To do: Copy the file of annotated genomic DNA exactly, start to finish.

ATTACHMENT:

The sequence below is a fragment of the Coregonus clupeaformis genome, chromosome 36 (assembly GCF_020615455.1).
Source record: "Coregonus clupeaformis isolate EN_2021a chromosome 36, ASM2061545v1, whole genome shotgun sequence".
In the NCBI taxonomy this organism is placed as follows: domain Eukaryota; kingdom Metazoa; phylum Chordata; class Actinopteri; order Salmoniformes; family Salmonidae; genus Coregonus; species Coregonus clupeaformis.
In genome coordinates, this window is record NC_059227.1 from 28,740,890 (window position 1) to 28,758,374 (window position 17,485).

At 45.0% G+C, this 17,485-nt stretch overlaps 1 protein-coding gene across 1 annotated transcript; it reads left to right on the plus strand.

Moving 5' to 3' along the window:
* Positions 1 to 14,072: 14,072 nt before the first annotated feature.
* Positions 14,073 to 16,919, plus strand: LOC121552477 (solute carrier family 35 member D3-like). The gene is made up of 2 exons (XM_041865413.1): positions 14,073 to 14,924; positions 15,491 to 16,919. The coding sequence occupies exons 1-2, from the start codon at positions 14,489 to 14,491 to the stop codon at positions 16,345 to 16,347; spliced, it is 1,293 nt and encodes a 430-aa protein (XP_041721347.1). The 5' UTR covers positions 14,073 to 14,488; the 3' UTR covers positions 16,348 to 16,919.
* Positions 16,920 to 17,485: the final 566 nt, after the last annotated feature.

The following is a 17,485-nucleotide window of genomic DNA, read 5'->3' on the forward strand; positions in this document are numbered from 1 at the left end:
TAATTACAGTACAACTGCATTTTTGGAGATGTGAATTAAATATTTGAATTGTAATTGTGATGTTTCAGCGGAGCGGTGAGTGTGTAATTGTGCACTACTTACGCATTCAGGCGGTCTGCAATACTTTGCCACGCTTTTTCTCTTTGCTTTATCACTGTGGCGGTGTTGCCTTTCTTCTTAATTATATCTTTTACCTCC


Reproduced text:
The sequence below is a fragment of the Coregonus clupeaformis genome, chromosome 36 (assembly GCF_020615455.1).
Source record: "Coregonus clupeaformis isolate EN_2021a chromosome 36, ASM2061545v1, whole genome shotgun sequence".
In the NCBI taxonomy this organism is placed as follows: domain Eukaryota; kingdom Metazoa; phylum Chordata; class Actinopteri; order Salmoniformes; family Salmonidae; genus Coregonus; species Coregonus clupeaformis.
In genome coordinates, this window is record NC_059227.1 from 28,740,890 (window position 1) to 28,758,374 (window position 17,485).

At 45.0% G+C, this 17,485-nt stretch overlaps 1 protein-coding gene across 1 annotated transcript; it reads left to right on the plus strand.

Moving 5' to 3' along the window:
* Positions 1 to 14,072: 14,072 nt before the first annotated feature.
* Positions 14,073 to 16,919, plus strand: LOC121552477 (solute carrier family 35 member D3-like). The gene is made up of 2 exons (XM_041865413.1): positions 14,073 to 14,924; positions 15,491 to 16,919. The coding sequence occupies exons 1-2, from the start codon at positions 14,489 to 14,491 to the stop codon at positions 16,345 to 16,347; spliced, it is 1,293 nt and encodes a 430-aa protein (XP_041721347.1). The 5' UTR covers positions 14,073 to 14,488; the 3' UTR covers positions 16,348 to 16,919.
* Positions 16,920 to 17,485: the final 566 nt, after the last annotated feature.

The following is a 17,485-nucleotide window of genomic DNA, read 5'->3' on the forward strand; positions in this document are numbered from 1 at the left end:
TAATTACAGTACAACTGCATTTTTGGAGATGTGAATTAAATATTTGAATTGTAATTGTGATGTTTCAGCGGAGCGGTGAGTGTGTAATTGTGCACTACTTACGCATTCAGGCGGTCTGCAATACTTTGCCACGCTTTTTCTCTTTGCTTTATCACTGTGGCGGTGTTGCCTTTCTTCTTAATTATATCTTTTACCTCC